That’s when life got a little blurry for the young driver, that’s when he made a move that he’ll regret for the rest of his life. At that point it wasn’t racing, it was personal and this isn’t Bowman Gray or Franklin County Speedway, his actions aren’t acceptable. He’s now the bad guy, a driver who let his own hype go to his head, a driver who let one other racer consume his mind for a year before he retaliated. An otherwise polite, well behaved, well raised young man, lost his mind in a moment that cost him everything he’s been working for in his racing career.

There isn’t just one thing that led to this happening. It was a handful of things that led Pulliam to this point in his life, to make a bad decision from Morris’ stealing his spot with Sellers, in his eyes to Morris’ beating him week in and week out at South Boston using ‘his setup’ to Morris using the chrome horn to move him on many occasions as he does to any driver he feels the need to do that with. Morris, for all the people who hate him, is probably going down as the number one or number two all-time Late Model Stock Car racer when his career is over. Fans HATE winners and no one over the last decade has won more Late Model Stock Car racers than Philip Morris. He’s the man to beat no matter where he races and no matter who shows up to race against him.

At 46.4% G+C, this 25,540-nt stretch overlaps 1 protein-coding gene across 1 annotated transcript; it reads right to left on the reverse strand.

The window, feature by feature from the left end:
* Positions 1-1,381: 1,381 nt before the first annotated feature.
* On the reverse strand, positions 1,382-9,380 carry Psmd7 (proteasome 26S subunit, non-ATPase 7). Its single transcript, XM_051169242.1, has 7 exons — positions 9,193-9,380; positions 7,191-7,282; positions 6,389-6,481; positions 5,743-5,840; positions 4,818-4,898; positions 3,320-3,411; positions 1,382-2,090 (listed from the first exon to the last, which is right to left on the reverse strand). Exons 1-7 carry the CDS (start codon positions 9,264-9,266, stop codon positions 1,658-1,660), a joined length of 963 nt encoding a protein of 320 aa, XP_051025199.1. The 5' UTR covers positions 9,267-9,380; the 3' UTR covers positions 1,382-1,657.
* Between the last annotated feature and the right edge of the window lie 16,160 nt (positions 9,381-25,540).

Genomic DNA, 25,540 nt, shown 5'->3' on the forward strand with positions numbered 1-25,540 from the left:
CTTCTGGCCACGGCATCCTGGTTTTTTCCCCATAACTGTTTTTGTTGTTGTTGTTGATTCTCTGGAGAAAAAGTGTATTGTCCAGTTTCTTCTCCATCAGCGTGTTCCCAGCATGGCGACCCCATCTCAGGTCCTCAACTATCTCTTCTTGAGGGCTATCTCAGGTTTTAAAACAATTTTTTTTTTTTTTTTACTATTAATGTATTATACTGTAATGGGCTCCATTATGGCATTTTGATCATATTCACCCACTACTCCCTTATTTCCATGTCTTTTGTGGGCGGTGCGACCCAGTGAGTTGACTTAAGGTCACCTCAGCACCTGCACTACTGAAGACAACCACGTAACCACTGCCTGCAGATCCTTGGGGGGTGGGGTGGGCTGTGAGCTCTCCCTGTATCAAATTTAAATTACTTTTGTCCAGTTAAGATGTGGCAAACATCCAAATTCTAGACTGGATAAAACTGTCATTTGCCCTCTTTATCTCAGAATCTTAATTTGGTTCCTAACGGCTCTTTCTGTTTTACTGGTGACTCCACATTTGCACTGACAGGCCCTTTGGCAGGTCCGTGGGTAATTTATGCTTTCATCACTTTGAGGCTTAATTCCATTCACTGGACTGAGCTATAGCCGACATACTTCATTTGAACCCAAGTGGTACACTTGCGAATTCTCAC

And, before you ask, NO this isn’t a Morris lovefest. These are facts, backed up by the truth and history. Morris has been the man to beat for a while and while there has been drivers that could contend with him, Morris in his own sly way is so much better at the head games than people give him credit for. Now, no one is better than Frank Deiny, Jr. at head games, but even he can’t get in Morris’ head, while Morris has been able to get into every racers head that he’s ever needed to.

Ask Jason Lawrence.

Lawrence is the last driver that was up and coming in the Late Model Stock Car ranks and got involved in a push and shove match on the track with Morris. He was eventually stripped of his NASCAR license indefinitely and while he now can get it back, he can’t find a ride and can’t get people to look past his bad decisions a few seasons ago. Lawrence, though he has tested a car for Derrick Lancaster Racing, hasn’t made a start at Motor Mile Speedway since the fateful night of September 23, 2006.